June 01, 1998



Despite 70 years of communism and nearly 10 years of reform, plenty of “tsarist” imprints have survived into the modern Russian lexicon. Regular readers of Survival Russian will recall the beautiful form of address “merciful monarch” – милостивый государь, which was a polite comme il faut (proper) formula once used by the educated and noble classes.

It is common for domestic political observers to draw parallels between the present day and the tsarist era, comparing the rule of President Boris Yeltsin during his second term to the reign of a tsar. But then President Yeltsin himself, addressing members of his inner ruling circle, was recently quoted as saying: “Listen to what the tsar says” – Слушай, что тебе царь говорит. (Incidentally, an off-handed reference to “Tsar Boris” can be a humorous flourish: making reference to Tsar Boris Godunov). And some observers, reflecting on Yeltsin’s authoritarian style of dealing with his subordinates, may comment that he is acting in accordance with the tsarist principle, “хочу – казню, хочу – милую” (“I’ll execute or pardone you, as I like”).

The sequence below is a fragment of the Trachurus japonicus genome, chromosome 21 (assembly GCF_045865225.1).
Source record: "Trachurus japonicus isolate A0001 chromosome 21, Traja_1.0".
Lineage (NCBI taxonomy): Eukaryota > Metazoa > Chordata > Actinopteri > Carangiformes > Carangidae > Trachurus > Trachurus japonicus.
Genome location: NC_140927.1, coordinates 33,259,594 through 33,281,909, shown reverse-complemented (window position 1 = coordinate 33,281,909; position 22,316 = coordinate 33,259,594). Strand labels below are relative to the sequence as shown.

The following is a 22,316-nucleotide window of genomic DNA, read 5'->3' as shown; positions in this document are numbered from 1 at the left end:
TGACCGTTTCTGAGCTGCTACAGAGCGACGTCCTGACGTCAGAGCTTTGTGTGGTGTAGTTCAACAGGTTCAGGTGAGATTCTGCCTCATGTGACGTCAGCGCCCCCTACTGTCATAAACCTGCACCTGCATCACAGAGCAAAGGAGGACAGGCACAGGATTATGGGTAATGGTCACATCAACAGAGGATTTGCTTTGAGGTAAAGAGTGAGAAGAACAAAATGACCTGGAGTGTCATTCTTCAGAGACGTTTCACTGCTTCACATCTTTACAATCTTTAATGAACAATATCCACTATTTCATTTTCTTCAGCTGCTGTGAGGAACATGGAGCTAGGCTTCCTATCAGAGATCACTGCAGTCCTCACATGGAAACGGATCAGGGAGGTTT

Most luminaries of Russian literature from Pushkin onwards were at odds with the Russian autocracy – likely because they did not want the fate of their literary works to depend on the caprices of the tsar. Yet many rank and file Russians loved their tsars. Some historians would even argue that Russians cannot live without a tsar-like regime. The national anthem used to be titled Боже царя храни, (God Save the Tsar). And the old motto За царя, за Родину, за веру, (For the Tsar, for the Fatherland, for the Faith) still strikes a chord with many Russians. Therefore, the word “tsar” often has a positive connotation. When somebody gives you a gorgeous expensive gift you may say he rewarded you “tsar-style” – наградил по-царски. Moreover, today the word “tsar” is even used for marketing – suffice it to note the names of restaurants like “Царская охота” or “Tsar’s Hunt” (where Yeltsin likes to dine) or dishes like “оленина по-царски” (“venison a la tsar”). They would not give a name like that to something inedible, would they?

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